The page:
Wednesday, April 28, 2010

Understanding Life: Curse or a Boon?

Another dose of random thought...

Random Thought 61:


The more you understand life, the more precisely you know *what* you want from life, the messier it looks. And more painful it becomes to live.

These are the words (not verbatim) that Pal shared in an exchange of a few soulful words we had the other day. I could have never put the essence of one of the many important lessons of life in such a concise form. The words have, ever since, stuck in my head and just refuse to go away. And so thought of wedging them into yours too.


Sometimes I really ponder hard on the benefits of living the 'ignorance-is-bliss' kind of lifestyle. Occasionally I get torn between the benefits-n-bliss of ignorance vs the fear of stepping into a mess because of ignorance. So far, to my knowledge, knowing more has only exacerbated the pain. Yet something in me refuses to adopt the way of ignorance ~~~sigh~~~

Probably, as with everything else in life (and computer science!), best of the solutions are the ones which are hybrid of many. I guess, therein, somewhere lies the answer to my vexing question.

7 comments:

preetsy said...

That thought is very well put indeed. Kudos to Pal. My husband the other day urged me to "think" less, and as he put it - people who "think too much" are never happy. One would have to agree, this does appear true on the surface. My only question is what if you realize *what* you want at a later stage in life? Possibly too late to even give it a shot.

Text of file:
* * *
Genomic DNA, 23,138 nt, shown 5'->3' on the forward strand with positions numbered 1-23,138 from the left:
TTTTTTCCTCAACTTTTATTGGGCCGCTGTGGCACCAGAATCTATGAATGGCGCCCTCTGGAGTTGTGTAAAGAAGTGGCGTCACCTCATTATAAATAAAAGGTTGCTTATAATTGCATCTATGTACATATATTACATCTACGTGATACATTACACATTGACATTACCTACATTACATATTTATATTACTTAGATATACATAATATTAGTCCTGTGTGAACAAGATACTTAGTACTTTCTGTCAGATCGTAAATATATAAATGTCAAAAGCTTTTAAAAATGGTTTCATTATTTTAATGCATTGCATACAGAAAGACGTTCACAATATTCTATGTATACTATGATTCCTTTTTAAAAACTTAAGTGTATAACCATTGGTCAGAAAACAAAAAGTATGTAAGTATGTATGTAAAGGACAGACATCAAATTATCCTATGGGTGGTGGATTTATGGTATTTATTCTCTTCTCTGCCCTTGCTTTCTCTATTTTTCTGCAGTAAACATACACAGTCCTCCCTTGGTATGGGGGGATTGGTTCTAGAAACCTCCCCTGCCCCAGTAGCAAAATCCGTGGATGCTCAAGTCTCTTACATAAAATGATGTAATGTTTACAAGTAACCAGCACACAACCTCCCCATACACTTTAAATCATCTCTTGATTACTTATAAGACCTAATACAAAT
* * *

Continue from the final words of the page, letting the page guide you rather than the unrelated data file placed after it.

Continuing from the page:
Lucky is the man who died ignorant.

The Shaolin said...

@Preeti...
> My husband the other day urged me to "think" less, and as he put it - people who "think too much" are never happy.
True. But I would not so far in claiming that they are 'never happy'. I would rather say that they are never 'satisfied'. They are constantly restless. I keep saying the same thing to 'think less' to my Mom all the time, but I have realized it is not all that easy, I myself am a step ahead of her on that!

> One would have to agree, this does appear true on the surface.
> My only question is what if you realize *what* you want at a later stage in life?
> Possibly too late to even give it a shot.
That is one of the reasons that makes me reconsider being ignorant.
But then, I constantly ask myself, which pain is greater: the pain of loss of ability to do that *what* because I realized it too late, -or- the pain of knowing-it-all. And every single time I get a different answer from within :-(

>Lucky is the man who died ignorant.
I second that!

Nakul Aggarwal said...

*bullshit* is all I can say. :) Usually, I tend not to comment on these analysis, as these are totally personal but such ruthless handling of life I just cannot see from a friend like you.

And seriously, I don't know what you have gone through and anyone else. So, dont take anything personally. I would just say, you need to watch some movies and then analyze life again. Start with "Life is beautiful".

I agree "Ignorance is bliss", so don't think at all. But, statistical analysis definitely makes life much much more beautiful rather messy. But, not everything in life can be statistically analyzed too. ;-)

Joe Ambrosino said...